Loss of smell and frequent urination, and tremors are early signs of parkinsonism. Most doctors concentrate on the major features of Parkinsonism and miss the early subtle features of the disease because non specific health questions were not asked.
A typical scenario of early signs of Parkinsonism might be the following: Many of your friends may have a shaky hand, softening in their speech, and some loss of dexterity. They deny all the problems except the slight tremor. It seems the hand shakes at rest. Their facial expression has changed and seems masked. The voice has become weaker and is softer. When walking the arm with the tremor fails to swing.
When you ask questions you will find that he lost his sense of smell about 6 years ago. He gets up twice a night to urinate and he has been talking in his sleep for several years. He may have hit his wife but does not remember it the next day.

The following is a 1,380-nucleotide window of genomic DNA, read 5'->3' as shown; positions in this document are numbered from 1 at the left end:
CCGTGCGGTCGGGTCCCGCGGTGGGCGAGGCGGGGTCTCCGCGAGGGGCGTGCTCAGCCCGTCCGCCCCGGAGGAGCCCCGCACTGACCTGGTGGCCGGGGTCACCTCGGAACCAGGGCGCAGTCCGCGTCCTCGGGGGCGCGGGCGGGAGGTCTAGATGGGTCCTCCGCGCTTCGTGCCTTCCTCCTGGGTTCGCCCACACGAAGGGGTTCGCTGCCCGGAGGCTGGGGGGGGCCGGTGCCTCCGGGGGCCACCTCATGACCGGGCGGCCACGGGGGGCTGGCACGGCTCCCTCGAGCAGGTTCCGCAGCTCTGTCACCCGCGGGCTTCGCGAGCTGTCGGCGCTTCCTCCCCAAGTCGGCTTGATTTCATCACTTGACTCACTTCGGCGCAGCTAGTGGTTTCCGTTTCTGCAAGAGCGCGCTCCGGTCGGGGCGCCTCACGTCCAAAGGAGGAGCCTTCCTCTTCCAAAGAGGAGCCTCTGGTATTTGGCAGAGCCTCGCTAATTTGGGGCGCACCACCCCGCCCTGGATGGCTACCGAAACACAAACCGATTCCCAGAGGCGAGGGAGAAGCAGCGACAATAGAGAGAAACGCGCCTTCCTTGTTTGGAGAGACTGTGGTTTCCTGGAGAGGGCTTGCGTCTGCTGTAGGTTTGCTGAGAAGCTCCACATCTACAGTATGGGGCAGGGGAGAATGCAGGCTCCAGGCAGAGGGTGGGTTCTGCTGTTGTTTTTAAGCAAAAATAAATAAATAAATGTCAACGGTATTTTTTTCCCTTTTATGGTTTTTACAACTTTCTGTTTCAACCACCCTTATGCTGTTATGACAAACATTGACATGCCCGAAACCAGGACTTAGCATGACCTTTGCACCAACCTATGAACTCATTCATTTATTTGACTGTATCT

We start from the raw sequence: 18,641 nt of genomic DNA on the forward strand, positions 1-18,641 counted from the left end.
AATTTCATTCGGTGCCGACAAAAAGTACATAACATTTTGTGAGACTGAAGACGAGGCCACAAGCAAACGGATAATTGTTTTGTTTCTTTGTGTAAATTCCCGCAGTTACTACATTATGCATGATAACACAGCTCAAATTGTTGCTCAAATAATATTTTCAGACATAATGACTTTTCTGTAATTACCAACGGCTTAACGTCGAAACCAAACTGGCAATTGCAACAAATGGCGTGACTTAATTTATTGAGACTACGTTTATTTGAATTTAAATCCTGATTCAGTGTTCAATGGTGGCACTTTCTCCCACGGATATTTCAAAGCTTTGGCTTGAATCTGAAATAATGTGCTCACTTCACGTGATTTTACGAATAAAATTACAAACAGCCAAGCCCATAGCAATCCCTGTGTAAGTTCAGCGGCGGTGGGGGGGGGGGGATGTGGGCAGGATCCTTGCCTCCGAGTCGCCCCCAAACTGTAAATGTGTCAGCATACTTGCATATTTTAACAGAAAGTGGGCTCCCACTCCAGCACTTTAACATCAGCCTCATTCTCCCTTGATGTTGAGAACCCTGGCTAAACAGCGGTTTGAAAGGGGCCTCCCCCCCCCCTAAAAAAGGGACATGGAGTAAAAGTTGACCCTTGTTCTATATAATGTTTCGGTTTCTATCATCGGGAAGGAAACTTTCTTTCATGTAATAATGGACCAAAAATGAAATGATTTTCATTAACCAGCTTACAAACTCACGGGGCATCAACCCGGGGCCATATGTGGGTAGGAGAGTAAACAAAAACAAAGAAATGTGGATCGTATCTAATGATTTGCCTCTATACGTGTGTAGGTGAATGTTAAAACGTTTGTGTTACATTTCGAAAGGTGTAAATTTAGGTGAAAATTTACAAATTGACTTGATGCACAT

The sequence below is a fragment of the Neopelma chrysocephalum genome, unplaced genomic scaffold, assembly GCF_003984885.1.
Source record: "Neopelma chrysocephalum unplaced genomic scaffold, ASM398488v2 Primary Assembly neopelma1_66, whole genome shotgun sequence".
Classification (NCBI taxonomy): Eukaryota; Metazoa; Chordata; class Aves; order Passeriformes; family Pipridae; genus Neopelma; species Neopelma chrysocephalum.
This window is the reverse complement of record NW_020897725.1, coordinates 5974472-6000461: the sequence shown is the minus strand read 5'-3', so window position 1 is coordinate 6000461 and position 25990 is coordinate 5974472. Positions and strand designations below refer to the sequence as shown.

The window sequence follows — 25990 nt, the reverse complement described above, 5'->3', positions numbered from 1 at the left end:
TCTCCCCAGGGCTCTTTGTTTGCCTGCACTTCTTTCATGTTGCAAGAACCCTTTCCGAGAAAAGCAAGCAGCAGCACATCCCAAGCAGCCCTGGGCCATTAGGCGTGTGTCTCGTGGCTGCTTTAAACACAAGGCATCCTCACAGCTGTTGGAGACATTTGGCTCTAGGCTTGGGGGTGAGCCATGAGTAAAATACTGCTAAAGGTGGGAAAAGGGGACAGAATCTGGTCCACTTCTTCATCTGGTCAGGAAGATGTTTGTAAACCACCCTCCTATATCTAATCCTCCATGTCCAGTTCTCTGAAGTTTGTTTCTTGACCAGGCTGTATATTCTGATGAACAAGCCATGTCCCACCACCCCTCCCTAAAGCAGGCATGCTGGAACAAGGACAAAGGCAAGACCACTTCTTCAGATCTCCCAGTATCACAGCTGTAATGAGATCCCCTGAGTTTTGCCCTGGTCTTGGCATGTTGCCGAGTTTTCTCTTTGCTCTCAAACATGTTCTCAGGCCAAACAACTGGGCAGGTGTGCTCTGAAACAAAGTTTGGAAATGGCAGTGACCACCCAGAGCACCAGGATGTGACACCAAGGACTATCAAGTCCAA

He seems to have a change in mood, and is becoming depressed at times. He becomes anxious at times and has more difficulty concentrating on details at work.
Sure all the above could be due to other causes e.g. sinusitis, possible prostrate enlargement, stress of the job, restless leg etc.
There is no good way to check preclinical Parkinsonism except with expensive PET scans and SPECT tomography.
One can suspect the disease with mood changes, bowel and bladder changes, sleep disturbances, impaired cognitive ability, autonomic and motor changes, and loss of the sense of smell. There may be a mixture of vascular problems, Alzheimer’s, and Parkinsonism.
The symptoms of Parkinsonism vary, as the disease is heterogeneous. Treatment of the dopamine deficiency with levodopa results in dramatic improvement.
Be suspicious and ask your parents questions. You will be the first to make the presumptive diagnosis of Parkinsonism before your doctor is involved